If it doesn’t absorb the beam where does the energy from the lasers beam end up, in your eyes?

It must absorb the beams energy or it won’t cut/damage it, this is the basics of using a laser.


I don’t know how to further explain this to you so I will stop, but the original comment was if the laser can cut through it, it makes a good shield. This statement is 1000% wrong. Lets just go back to the though of, if you put something in front of your eye and the laser cuts through it, it will burn your eye, simple.

You entirely missed the point.

If you know or don’t know who Russ Sadler is, please watch his video on laser safety… at least the beginning. Maybe it will clarify what we are saying… I think we have a communications issue.


I’ve seen that video, the notion that materials are heated by the laser is not at issue here. The comment made that if a laser can cut through it means that it offers good protection is the issue. The examples give are clear enough. If the laser cut through it, it got to your eye.

But in any case I agree, we are talking side ways to each other.

No goggles are designed for you to stare into the laser beam…

That’s why I couldn’t understand what you were talking about.


And before it cut through?
If it cut through, there is nothing there.
Before it cut through?

Yes, I think the disconnect is around “absorbtion” and how it is applied. Lexan readily absorbs IR energy from a CO2 laser and takes longer to cut through, which is why it offers some protection. Acrylic easily cuts through and makes it poor for protection.

My main concern here was saying that if a material cuts it offers protection, that is not true.

As far as how much protection… When I first built my laser, I tested various materials in a materials analysis lab I have access to. Acrylic was terrible, Lexan was pretty good.

When I did a practical test, my 80W laser at 40% took about a second to burn through 1/16 Lexan, and several seconds for 1/4" Lexan which is what I use for my Laser on areas that are exposed.

For grins, I also sacrificed a pair of purpose made CO2 safety goggles and they held up about as good as the 1/16" Lexan, so you would still be at risk with a direct beam hit, probably fine for a scattered beam.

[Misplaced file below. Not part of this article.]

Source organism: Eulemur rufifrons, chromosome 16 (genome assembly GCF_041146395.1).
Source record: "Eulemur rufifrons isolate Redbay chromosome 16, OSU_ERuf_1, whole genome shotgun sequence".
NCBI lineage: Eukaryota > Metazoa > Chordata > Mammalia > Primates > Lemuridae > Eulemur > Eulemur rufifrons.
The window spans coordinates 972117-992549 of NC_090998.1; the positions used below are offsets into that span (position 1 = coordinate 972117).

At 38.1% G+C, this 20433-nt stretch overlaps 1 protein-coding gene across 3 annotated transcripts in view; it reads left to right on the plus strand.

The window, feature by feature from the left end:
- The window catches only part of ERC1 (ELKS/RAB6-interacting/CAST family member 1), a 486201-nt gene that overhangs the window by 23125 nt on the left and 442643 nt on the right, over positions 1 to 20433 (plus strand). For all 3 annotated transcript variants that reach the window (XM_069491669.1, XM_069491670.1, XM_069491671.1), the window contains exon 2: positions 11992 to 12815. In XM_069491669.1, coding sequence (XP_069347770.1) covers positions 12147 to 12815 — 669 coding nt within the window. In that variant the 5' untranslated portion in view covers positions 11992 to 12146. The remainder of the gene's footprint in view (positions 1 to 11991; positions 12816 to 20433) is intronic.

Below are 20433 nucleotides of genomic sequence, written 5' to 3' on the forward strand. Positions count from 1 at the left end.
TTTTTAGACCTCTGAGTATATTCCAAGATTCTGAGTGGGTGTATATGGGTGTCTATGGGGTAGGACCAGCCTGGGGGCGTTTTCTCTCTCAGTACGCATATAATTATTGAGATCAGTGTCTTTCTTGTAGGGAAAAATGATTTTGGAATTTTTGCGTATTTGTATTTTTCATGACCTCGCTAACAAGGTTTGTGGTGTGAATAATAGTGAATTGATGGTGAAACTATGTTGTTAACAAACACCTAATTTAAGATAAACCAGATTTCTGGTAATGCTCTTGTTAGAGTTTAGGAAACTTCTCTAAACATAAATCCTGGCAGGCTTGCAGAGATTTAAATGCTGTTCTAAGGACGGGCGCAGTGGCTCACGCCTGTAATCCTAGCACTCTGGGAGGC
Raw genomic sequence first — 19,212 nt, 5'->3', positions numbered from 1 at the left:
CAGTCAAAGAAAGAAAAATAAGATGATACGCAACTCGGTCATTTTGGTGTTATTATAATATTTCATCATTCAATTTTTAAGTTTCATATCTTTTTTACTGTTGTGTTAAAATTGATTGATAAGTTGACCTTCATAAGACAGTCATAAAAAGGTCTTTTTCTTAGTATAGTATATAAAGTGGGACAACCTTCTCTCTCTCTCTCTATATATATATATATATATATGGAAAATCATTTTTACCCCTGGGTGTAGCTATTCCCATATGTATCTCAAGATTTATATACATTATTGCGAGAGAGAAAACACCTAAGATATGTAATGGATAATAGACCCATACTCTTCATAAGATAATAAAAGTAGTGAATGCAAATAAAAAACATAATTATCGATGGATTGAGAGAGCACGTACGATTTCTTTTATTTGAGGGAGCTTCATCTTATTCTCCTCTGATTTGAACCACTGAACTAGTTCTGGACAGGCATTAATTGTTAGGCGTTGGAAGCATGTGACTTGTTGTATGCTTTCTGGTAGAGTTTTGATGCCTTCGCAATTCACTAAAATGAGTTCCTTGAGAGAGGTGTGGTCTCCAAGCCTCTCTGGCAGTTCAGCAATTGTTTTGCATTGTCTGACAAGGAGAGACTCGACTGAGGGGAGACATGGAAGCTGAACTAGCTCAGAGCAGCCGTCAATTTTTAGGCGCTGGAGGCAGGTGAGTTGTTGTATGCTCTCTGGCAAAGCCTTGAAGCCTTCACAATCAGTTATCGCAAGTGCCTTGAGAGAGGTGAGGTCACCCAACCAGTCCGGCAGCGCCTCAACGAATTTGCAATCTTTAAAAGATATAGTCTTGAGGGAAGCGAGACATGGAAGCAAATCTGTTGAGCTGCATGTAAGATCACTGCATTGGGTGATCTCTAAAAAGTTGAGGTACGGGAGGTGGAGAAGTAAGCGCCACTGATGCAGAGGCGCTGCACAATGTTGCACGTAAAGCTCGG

My issue is still the comment that if a laser can cut through it, it offers protection. Your comment eluding to how long it takes is really the key here.

Yes, of course that is the reality for us mere mortals. However, where personal safety is an issue, my MO is not to cheap out. My car tyres are Michelin because tyres are all you have between you and the scenery. My laser safety goggles ran out at $167.00 because my eyes are worth the expense of goggles that do what they must.

As for the expense of iPhones… I would be delighted to have a phone that only makes and receives phone calls. I do not need all of the other stuff that you get with an iPhone. I am sure that workers in China are making the iPhone far cheaper than the retail price in the countries to which the iPhone is exported would indicate.

As would I. Tell that to phone zombies that can not put them down.

Both are opaque to CO2 ir emissions. One will not absorb more than the other. The difference in reaction is at the molecular level and is the resultant heating effect. Acrylic goggles will work as well as my street glasses (polycarbonate).

I buy regular safety glasses made from polycarbonate from Home Depot so people who visit can watch the machine run.

Most people and information on the Internet claim that polycarbonate it more difficult to get good edges and cuts… I have also found that to be true, so I only use it when, when the price is right as in, it’s given to me.

Surprising you have different results.

I only have a 40W laser…